The bus-stop ads popped up last summer. They showed an image of a cyclist riding -- ahead of a car -- in the center of the road. "Bikes May Use Full Lane," the posters read in thick black letters. They were part of a bike safety campaign, courtesy of the city of Miami, and it made cyclists feel empowered.
In low-visibility situations, it's often safer for bikers to take the lane, than risk getting car-doored or sideswiped on a road with no shoulder. It's completely legal. But tell that to the average Miami driver.
Or, maybe, the average Miami cop.
Last Friday, a 46-year-old cyclist whom we'll call Helen was headed downtown on her 7-mile morning commute. It was 7:15 a.m., when the 46-year-old government clerk noticed a cop car pull up behind her at the intersection of SW 1st Street and 8th Avenue. He took out a bull horn. "Move to the right or get on the sidewalk," he proclaimed, according to Helen. (She did not want to use her name because she works for the federal government.)
She didn't listen.
"It's not only dangerous, it's illegal to ride on the sidewalk in that area," she says. "It was absolutely a bad idea."
If you like this story, consider signing up for our email newsletters.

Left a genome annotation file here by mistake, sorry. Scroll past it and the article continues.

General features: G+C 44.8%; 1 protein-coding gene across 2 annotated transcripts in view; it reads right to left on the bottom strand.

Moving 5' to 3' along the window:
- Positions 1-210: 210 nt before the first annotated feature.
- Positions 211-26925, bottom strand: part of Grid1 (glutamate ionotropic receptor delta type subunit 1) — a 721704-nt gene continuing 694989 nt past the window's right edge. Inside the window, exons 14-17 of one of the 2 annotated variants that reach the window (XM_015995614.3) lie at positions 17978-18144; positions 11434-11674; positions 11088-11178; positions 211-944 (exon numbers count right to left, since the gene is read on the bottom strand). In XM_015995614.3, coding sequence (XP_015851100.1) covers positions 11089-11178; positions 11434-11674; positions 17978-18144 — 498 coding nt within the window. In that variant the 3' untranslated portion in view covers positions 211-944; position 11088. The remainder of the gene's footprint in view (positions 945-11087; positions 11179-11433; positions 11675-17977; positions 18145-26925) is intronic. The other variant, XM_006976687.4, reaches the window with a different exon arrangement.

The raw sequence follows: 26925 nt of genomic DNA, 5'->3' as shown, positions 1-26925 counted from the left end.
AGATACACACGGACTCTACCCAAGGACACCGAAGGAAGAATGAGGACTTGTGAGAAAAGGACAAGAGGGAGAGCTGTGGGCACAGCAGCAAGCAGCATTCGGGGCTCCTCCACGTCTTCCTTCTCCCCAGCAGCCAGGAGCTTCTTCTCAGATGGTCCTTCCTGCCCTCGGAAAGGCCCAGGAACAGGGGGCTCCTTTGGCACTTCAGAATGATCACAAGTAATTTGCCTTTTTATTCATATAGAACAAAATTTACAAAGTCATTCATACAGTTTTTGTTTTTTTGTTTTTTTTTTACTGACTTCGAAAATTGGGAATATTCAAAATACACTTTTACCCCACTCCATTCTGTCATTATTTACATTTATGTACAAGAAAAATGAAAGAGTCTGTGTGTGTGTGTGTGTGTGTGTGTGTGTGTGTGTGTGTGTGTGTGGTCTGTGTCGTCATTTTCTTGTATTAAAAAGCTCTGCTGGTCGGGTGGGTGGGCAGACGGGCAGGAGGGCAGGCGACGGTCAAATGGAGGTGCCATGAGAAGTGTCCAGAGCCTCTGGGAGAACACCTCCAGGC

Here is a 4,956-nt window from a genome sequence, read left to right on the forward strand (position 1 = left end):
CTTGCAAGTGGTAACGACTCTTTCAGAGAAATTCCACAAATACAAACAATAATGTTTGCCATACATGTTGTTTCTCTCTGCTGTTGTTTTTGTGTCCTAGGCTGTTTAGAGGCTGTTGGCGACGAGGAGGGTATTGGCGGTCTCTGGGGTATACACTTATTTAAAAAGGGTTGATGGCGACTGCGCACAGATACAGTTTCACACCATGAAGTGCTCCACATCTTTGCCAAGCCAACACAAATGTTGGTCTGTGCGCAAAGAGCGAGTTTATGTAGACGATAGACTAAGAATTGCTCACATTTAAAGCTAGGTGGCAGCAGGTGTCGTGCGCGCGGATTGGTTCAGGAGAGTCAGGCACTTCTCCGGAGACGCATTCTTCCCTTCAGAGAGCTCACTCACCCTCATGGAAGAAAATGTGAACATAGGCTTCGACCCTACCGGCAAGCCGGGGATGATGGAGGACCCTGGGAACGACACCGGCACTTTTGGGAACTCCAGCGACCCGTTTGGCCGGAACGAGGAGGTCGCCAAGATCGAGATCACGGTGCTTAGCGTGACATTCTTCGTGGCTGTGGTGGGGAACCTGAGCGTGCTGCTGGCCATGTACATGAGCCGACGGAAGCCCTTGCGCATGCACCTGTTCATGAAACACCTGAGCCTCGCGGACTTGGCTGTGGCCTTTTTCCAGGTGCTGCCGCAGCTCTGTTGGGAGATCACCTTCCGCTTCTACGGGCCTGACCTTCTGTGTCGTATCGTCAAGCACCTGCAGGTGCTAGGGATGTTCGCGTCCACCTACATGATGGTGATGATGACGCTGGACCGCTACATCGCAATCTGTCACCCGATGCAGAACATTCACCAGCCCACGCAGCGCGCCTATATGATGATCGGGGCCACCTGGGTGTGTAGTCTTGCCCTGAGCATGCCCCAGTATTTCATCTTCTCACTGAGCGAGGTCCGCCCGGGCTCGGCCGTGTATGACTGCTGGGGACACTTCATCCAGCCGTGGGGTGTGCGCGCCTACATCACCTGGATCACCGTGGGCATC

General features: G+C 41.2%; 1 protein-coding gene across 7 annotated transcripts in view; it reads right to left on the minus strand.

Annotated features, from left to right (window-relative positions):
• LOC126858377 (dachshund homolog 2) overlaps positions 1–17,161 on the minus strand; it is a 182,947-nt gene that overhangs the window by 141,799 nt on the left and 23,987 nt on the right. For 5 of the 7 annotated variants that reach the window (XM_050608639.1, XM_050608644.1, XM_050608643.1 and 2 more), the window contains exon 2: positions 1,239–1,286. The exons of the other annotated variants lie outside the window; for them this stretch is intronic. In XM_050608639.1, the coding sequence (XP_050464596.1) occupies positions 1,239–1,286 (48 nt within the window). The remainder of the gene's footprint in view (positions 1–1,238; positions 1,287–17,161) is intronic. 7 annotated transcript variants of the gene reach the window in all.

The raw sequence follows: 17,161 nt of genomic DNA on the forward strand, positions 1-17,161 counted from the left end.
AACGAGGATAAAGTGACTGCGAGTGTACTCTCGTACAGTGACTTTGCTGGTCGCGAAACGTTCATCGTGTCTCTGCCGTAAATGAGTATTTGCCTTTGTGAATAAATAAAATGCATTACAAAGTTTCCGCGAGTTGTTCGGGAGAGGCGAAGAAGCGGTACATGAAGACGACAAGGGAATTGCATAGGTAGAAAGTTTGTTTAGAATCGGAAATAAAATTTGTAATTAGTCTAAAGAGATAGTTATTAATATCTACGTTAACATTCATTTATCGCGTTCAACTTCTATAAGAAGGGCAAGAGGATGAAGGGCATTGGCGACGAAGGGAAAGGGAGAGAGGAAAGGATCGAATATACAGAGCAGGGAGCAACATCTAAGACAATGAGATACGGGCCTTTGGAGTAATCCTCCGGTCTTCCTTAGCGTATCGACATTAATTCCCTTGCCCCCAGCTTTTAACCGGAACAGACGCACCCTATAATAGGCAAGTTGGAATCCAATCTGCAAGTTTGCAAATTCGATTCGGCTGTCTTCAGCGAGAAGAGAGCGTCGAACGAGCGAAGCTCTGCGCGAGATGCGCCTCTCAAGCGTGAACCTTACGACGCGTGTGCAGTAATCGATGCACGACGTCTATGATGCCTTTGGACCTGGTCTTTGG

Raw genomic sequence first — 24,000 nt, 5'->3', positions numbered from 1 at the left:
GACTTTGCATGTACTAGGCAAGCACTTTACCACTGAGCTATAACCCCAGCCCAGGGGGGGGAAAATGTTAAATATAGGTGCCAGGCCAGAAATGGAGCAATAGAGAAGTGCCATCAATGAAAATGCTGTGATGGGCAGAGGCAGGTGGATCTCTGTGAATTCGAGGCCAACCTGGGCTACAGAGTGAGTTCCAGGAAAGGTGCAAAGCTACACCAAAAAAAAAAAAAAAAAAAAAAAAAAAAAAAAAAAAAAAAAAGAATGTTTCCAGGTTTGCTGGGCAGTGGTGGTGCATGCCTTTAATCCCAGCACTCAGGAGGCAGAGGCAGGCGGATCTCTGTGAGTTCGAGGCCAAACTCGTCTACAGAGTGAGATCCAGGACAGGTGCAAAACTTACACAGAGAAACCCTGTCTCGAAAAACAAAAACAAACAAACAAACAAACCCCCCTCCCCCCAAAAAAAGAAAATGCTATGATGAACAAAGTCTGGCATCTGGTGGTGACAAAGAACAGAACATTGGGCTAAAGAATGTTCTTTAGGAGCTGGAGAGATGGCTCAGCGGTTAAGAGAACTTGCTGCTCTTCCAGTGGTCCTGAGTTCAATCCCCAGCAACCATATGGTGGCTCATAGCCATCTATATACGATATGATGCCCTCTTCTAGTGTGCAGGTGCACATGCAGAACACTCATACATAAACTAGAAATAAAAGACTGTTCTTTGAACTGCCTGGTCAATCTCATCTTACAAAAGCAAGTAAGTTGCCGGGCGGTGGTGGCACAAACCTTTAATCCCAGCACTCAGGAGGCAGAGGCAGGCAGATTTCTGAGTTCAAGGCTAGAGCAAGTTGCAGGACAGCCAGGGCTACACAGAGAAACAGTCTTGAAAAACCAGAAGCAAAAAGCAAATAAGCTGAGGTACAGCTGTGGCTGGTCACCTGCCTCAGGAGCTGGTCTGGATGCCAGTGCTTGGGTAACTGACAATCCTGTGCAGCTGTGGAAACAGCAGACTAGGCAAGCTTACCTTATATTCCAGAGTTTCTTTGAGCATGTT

SHOW ME HOW
You have successfully signed up for your selected newsletter(s) - please keep an eye on your mailbox, we're movin' in!
That's when she saw the red lights behind her. As he pulled her over, she tried to explain -- in a heated tone -- that the officer was misinformed. It didn't matter: He still wrote her a ticket under statue 316.2065 (5) , which explains cyclists must ride as close as possible to the right. Maybe he didn't know about the following caveat:
"[Except] when reasonably necessary to avoid any condition, including....a fixed or moving object, parked or moving vehicle, bicycle, pedestrian, animal, surface hazard, or substandard-width lane, that makes it unsafe to continue along the right-hand curb."
Helen plans to fight the case in court. We're betting the cop will be a no-show.
"It's ludicrous," she says.